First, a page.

would take the lead role in managing mortality,
management and disposal from diseases. And it does not apply to
routine animal mortality. For your routine
mortality, you’re going to use or continue to
use a Code 316 animal mortality facility. So what are some
of the criteria? For all the purposes,
first and foremost, we need to follow all
applicable federal, state, and local regulations. As with many of our
other environmental engineering-related
practices, you need to divert the runoff from
your 25-year, 24-hour rainfall event. We don’t want to cause
any ponding in the area that you’re managing
your mortality. You need to certainly address
is the safety of humans as well as the livestock. Biosecurity concerns
are important and need to be
addressed and adhered to in all aspects
of the process. You definitely want to locate
all of your buried utilities in the project area. If you’re conducting
burial or composting or some other practice where
you could get some seepage or leachate into
the subsurface, you would need to destroy
any drainage tile or other types of drainage
measures that are in that area. And then you would need
to include provisions for clothing or removing
your temporary components, depending upon
what the management option that’s chosen. So let’s talk about
onsite disposal. Location of the
operations will definitely be important to address. You want to take care so
that you’re locating it where your prevailing winds and
landscape elements can minimize the impacts from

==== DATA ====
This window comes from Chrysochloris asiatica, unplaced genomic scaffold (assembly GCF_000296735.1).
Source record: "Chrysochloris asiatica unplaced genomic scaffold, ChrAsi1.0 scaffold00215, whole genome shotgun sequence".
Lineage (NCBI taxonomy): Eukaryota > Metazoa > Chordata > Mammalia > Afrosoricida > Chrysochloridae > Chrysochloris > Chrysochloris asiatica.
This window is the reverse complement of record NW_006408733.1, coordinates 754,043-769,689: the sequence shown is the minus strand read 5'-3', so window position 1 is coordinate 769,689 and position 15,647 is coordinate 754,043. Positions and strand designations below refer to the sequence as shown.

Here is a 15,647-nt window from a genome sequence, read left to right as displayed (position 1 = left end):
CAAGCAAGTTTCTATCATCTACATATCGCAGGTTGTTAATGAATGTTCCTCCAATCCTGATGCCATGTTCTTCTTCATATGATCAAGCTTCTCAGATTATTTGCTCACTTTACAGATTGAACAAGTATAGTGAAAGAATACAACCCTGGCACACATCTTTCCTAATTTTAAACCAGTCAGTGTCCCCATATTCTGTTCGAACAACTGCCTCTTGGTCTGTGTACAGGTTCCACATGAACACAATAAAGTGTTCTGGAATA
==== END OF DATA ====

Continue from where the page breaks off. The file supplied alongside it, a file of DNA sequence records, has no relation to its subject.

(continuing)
odors and protect the visual resources of
your neighbors and people traveling on public
highways in the area. You want to locate a down
gradient from springs or wells to do as much as you can
to protect and prevent groundwater contamination. You definitely want to locate
it above the 100 year floodplain elevation. As we’ve seen here
in the last few days, South Carolina’s been hit with
a tremendous amount of rainfall. And I think I heard
last night that they’re calling it a 1000-year event. There’s probably
some places that have flooded here in the
last few days have never flooded before. So as a minimum, you want
to stay above that 100 year floodplain. And if there are no onsite
suitable locations, then unfortunately you have to
look at offsite disposal. That is just something that
would need to be considered. More criteria to consider when
you’re looking for a location– there may be a situation
where there are still some on farm animal growing
operations going on. So you want to minimize the
disruption to those continuing operations. So you would want to locate your
disposal management operations in a different location
that doesn’t interfere with the travel
patterns of the farm equipment or the livestock. You would need to
consider the soils. You want to make
sure that you’re operating on suitable soils. You want to try and maintain
at least a minimum of two feet between the bottom
of the facility and the seasonal
high water table. And then once the mortality
management operations are completed, you
would need to revegetate those disturbed areas. So we’ve already talked a
little bit about the soil. You would want to make sure
that the soils that you’re performing operations on
are suitable for whatever option you chose. And the Web Soil
Survey can provide a preliminary assessment
of whether or not those soils are suitable
for those operations. So what are some onsite
disposal options? We’ve got burial, composting. We could bring in
incinerators or gasifiers. Open air burning might
be a possibility. And then temporary storage and
refrigeration or freezer units is also an option. Disposing a large number of